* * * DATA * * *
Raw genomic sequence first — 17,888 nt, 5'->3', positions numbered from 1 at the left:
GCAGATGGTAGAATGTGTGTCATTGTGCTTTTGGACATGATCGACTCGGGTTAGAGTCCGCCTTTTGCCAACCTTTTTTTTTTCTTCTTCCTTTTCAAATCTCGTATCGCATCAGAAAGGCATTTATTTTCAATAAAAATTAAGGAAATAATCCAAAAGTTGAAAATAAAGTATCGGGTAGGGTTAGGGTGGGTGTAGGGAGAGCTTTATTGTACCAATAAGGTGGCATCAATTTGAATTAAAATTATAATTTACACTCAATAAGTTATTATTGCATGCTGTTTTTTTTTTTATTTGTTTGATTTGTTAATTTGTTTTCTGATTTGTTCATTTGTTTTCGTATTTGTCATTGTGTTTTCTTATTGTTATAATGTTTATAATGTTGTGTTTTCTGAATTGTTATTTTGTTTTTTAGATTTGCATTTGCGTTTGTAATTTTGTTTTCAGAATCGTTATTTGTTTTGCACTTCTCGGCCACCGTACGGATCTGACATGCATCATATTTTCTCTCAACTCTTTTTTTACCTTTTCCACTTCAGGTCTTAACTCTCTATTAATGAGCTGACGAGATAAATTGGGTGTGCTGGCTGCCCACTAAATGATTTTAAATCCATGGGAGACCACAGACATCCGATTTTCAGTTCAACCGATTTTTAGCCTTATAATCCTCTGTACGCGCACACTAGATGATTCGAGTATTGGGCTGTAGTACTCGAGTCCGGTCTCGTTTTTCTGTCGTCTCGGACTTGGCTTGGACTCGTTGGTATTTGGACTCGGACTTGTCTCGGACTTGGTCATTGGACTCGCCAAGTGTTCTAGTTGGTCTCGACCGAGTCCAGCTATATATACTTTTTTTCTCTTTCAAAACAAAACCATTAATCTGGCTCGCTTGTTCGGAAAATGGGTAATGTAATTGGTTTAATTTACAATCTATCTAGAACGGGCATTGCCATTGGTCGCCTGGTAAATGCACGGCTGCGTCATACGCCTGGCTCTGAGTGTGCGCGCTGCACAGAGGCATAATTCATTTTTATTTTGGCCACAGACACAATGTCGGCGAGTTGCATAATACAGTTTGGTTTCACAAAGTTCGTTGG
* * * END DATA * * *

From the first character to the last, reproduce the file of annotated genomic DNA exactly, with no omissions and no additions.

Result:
Raw genomic sequence first — 17,888 nt, 5'->3', positions numbered from 1 at the left:
GCAGATGGTAGAATGTGTGTCATTGTGCTTTTGGACATGATCGACTCGGGTTAGAGTCCGCCTTTTGCCAACCTTTTTTTTTTCTTCTTCCTTTTCAAATCTCGTATCGCATCAGAAAGGCATTTATTTTCAATAAAAATTAAGGAAATAATCCAAAAGTTGAAAATAAAGTATCGGGTAGGGTTAGGGTGGGTGTAGGGAGAGCTTTATTGTACCAATAAGGTGGCATCAATTTGAATTAAAATTATAATTTACACTCAATAAGTTATTATTGCATGCTGTTTTTTTTTTTATTTGTTTGATTTGTTAATTTGTTTTCTGATTTGTTCATTTGTTTTCGTATTTGTCATTGTGTTTTCTTATTGTTATAATGTTTATAATGTTGTGTTTTCTGAATTGTTATTTTGTTTTTTAGATTTGCATTTGCGTTTGTAATTTTGTTTTCAGAATCGTTATTTGTTTTGCACTTCTCGGCCACCGTACGGATCTGACATGCATCATATTTTCTCTCAACTCTTTTTTTACCTTTTCCACTTCAGGTCTTAACTCTCTATTAATGAGCTGACGAGATAAATTGGGTGTGCTGGCTGCCCACTAAATGATTTTAAATCCATGGGAGACCACAGACATCCGATTTTCAGTTCAACCGATTTTTAGCCTTATAATCCTCTGTACGCGCACACTAGATGATTCGAGTATTGGGCTGTAGTACTCGAGTCCGGTCTCGTTTTTCTGTCGTCTCGGACTTGGCTTGGACTCGTTGGTATTTGGACTCGGACTTGTCTCGGACTTGGTCATTGGACTCGCCAAGTGTTCTAGTTGGTCTCGACCGAGTCCAGCTATATATACTTTTTTTCTCTTTCAAAACAAAACCATTAATCTGGCTCGCTTGTTCGGAAAATGGGTAATGTAATTGGTTTAATTTACAATCTATCTAGAACGGGCATTGCCATTGGTCGCCTGGTAAATGCACGGCTGCGTCATACGCCTGGCTCTGAGTGTGCGCGCTGCACAGAGGCATAATTCATTTTTATTTTGGCCACAGACACAATGTCGGCGAGTTGCATAATACAGTTTGGTTTCACAAAGTTCGTTGG